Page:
Bushing cloth glued with rubber like cement

Posted by: Olek

Bushing cloth glued with rubber like cement - 11/02/12 06:53 AM

A friend have trouble to unglue mortise bushings on an old NY Steinway.

He state that the glue stay sticky / tacky (he use acetone to moisten the bushings I believe) difficult to clean.

Any one meet that problem ?

I lately use a mix of aceton, alcohol and water to unglue the cloths when they are glued with PVCE glue, as often, it works after 2 or 3 passes and does not close the wood as when moisture is used (no stain, also)

But on a rubber like cement ? I thought of mineral spirit mixed with aceton, never had that problem in fact...

Thanks for your ideas
Posted by: UnrightTooner

Re: Bushing cloth glued with rubber like cement - 11/02/12 07:13 AM

Naphtha (gasoline, lighter fluid) should dissolve rubber cement, if that is what it is. Just be sure to have PLENTY of ventilation. The vapors are extremely explosive and may also contain benzene, a carcinogen. (I used to work on oil tankers…)
Posted by: Olek

Re: Bushing cloth glued with rubber like cement - 11/02/12 07:21 AM

Thank you, yes IF it is that kind oc cement (surprises me)

Naphta is forbidden here, now, may be only in small quantities for lighters,

but we can find mineral spirits, and also a replacement product sold in place of trichlorethane (which is alos forbidden now)

This is a product that smell really bad, seems to be oily but does not leave any residue, possibly it will dissolve rubber cements also ( does not evaporates too fast)

is heat doing anything on rubber cements ?
Posted by: UnrightTooner

Re: Bushing cloth glued with rubber like cement - 11/02/12 07:36 AM

Originally Posted By: Kamin
.....

is heat doing anything on rubber cements ?


A little might make it more gummy, a lot will result in a call to Kluge. wink

Mineral spirits might work, given enough time. Gasoline should work better.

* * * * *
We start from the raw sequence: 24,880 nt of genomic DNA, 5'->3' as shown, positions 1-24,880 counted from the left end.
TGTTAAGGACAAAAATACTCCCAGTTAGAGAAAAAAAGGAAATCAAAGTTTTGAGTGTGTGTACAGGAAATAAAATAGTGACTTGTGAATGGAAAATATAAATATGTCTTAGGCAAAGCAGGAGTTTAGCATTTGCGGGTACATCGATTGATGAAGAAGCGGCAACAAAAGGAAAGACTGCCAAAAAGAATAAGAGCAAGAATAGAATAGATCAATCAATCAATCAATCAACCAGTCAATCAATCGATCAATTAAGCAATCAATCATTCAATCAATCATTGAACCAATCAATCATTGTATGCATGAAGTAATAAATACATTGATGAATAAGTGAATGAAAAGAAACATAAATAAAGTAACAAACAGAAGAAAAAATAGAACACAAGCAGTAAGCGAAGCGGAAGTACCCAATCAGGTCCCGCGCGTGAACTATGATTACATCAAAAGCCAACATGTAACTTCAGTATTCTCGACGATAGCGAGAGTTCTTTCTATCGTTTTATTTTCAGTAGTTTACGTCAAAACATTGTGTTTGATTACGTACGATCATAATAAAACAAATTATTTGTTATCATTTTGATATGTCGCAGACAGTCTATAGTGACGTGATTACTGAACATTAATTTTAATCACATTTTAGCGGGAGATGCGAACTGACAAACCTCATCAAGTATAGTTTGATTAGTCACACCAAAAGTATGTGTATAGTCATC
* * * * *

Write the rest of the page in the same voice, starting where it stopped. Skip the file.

Where is Mark R. when you need him?
Posted by: Mark R.

Re: Bushing cloth glued with rubber like cement - 11/02/12 09:43 AM

Oh, I'm right here, Jeff, and I did read the question earlier, but I hadn't responded yet, because I'm really not sure what type of glue we're talking about here. I don't want to dish out inappropriate advice to someone working on a Steinway.

Some questions / comments:

... The NY S&S might be old, but are the bushings original? If they are, would that make it some form of collagen glue?
... Isaac said it may be PVC-E. Then a solvent such as acetone or MEK (methyl ethyl ketone) should work to soften the glue, because that's what they use to "solvent weld" PVC. Another option would be THF, but that's not generally available to the public.
... What do you mean by "rubber like" and "rubber cements", Isaac? From what I read, rubber cement would not at all be suitable for gluing bushings into key mortises. It is easily peeled off the surface.
... If it's some type of PVA glue (carpenter's glue), to my mind that's a problem. I've heard of acetone, ether, and organics [Edit: aromatics] (benzene, toluene) being used, but haven't tried this myself.
... If it's contact cement, acetone, MEK or lacquer thinners may work.